DL: Today, as in 1719, we live in a world in which the representation of money is undergoing a major change. In the early eighteenth century, gold, which many imagined to have real, intrinsic value, began to be replaced with paper money, which we casually imagine as actually having value, is being replaced by abstract electronic money, and the same concerns appear: How do we know these abstract ideas about money are not being manipulated by the powerful for their own benefit? I certainly had these concerns in mind when I began working on Conspiracy, and I was also interested in the stock market.
In recent years, a number of scholars have begun writing about the eighteenth-century financial markets, and the fact that so many people are suddenly drawn to this topic suggests that something in our own cultures makes it relevant. However, in the time between the sale and the publication of the novel the stock market heated up considerably, and in that sense I guess I should say that I just happened to invest wisely in the right topic.
SH: The time you write of, just before the South Sea Bubble, was a very heady time for the emerging British middle class. Can you tell us a little about what happened after the crash? Did things go back to normal? What opportunities did the new finance make possible?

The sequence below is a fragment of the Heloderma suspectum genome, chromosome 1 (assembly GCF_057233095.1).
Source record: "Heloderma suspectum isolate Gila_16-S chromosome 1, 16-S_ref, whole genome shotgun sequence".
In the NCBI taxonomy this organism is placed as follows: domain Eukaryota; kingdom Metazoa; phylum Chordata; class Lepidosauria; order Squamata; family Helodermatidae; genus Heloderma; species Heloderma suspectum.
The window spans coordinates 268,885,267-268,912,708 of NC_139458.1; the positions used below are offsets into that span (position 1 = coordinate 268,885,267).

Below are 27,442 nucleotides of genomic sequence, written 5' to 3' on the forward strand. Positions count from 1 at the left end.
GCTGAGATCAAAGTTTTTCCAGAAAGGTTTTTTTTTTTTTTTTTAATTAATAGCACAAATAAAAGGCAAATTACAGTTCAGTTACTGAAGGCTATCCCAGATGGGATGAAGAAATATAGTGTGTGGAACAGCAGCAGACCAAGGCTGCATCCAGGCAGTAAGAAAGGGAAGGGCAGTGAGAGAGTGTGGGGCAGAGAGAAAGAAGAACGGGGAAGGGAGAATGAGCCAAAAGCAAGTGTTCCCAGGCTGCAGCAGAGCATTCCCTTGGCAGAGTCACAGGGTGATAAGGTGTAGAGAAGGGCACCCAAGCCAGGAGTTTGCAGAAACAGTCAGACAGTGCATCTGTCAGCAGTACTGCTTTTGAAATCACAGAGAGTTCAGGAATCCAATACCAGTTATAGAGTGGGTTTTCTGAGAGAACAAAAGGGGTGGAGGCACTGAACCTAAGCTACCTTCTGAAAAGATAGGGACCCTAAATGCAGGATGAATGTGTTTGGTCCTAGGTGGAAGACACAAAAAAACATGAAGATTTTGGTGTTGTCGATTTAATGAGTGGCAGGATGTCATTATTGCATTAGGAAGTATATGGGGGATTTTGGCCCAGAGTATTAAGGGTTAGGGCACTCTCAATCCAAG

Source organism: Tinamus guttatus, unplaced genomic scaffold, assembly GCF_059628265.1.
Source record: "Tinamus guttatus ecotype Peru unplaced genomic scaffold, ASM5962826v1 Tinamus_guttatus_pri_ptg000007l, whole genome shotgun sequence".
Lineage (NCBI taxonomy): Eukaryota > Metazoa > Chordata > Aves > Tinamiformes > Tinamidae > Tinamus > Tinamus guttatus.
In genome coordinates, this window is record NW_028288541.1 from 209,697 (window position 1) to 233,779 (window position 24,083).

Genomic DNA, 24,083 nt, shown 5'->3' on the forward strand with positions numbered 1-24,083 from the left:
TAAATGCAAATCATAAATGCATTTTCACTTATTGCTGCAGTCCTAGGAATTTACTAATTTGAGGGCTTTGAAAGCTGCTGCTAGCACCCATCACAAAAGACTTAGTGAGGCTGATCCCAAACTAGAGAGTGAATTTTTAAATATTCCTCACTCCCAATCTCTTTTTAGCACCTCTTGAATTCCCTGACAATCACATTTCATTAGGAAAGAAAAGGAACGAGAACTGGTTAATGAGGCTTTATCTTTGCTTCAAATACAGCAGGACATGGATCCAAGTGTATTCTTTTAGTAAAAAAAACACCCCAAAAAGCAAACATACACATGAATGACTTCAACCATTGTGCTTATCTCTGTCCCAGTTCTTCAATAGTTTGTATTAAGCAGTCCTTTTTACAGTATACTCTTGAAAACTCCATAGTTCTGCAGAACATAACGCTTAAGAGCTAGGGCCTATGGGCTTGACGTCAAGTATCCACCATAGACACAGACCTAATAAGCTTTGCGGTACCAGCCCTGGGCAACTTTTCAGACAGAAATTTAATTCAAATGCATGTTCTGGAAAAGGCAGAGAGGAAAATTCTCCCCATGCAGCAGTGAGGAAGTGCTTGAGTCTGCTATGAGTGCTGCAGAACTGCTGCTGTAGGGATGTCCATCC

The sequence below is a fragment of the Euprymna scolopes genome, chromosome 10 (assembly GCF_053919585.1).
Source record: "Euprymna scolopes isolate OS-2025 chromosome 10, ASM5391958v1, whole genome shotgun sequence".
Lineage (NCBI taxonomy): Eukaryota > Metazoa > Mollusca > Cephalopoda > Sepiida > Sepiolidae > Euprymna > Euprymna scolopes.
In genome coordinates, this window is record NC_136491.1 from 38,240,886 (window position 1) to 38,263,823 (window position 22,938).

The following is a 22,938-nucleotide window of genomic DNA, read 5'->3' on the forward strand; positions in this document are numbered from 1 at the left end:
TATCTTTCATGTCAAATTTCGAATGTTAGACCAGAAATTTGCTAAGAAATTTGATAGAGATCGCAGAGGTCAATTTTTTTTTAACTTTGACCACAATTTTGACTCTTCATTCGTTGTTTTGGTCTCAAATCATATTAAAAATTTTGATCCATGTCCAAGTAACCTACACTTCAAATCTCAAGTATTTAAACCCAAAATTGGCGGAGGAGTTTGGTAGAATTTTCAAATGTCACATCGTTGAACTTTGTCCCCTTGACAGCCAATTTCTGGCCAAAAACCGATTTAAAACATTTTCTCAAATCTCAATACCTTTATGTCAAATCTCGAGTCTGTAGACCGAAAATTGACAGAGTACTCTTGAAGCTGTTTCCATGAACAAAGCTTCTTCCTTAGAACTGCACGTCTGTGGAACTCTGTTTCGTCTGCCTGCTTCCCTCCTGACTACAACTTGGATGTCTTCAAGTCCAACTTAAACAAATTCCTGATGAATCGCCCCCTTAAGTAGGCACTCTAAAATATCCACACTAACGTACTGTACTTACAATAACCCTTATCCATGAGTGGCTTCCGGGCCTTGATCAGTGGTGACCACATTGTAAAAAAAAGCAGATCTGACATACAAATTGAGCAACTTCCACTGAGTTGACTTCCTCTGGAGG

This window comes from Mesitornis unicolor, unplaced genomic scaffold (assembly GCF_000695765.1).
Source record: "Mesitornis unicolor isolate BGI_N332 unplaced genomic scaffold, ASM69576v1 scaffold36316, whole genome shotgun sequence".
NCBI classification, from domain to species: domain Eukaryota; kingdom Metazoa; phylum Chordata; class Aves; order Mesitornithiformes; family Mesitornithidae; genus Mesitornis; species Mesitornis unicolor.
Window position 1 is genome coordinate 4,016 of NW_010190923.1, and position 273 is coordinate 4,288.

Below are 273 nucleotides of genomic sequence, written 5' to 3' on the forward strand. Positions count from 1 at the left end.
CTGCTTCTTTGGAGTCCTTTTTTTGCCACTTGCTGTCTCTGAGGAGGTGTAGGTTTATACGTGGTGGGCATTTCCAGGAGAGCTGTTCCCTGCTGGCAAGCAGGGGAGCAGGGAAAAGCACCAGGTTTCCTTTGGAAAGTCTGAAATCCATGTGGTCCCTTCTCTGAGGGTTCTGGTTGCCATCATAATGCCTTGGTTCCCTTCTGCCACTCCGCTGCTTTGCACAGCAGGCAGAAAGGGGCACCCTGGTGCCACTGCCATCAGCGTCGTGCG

The crash of the South Sea stock produced an intense and immediate response. There were parliamentary inquiries, unruly crowds, calls for blood in the newspapers--but in the end, not much came of it. Parliament passed something called the Bubble Act, which prohibited companies from issuing stock unless they were sponsored by the government, but that was about the extent of the official response. None of the South Sea directors suffered in any serious way. Actually, the government considered the South Sea scheme a success--its goal had been all along to get holders of high-interest bonds to trade in their holdings for South Sea stocks. Most of these investors did so and thereby helped to reduce the national debt. The fact that many investors were ruined seemed beside the point. Ultimately, the Bubble did not change that much, because, despite the ruin it caused, it did not change the essential fact that anyone with money had to invest in the government or in corporate funds, since not earning interest on money is pretty much the same thing as losing money. For the rest of the century, Britons continued to have a very uneasy relationship with the concept of investment.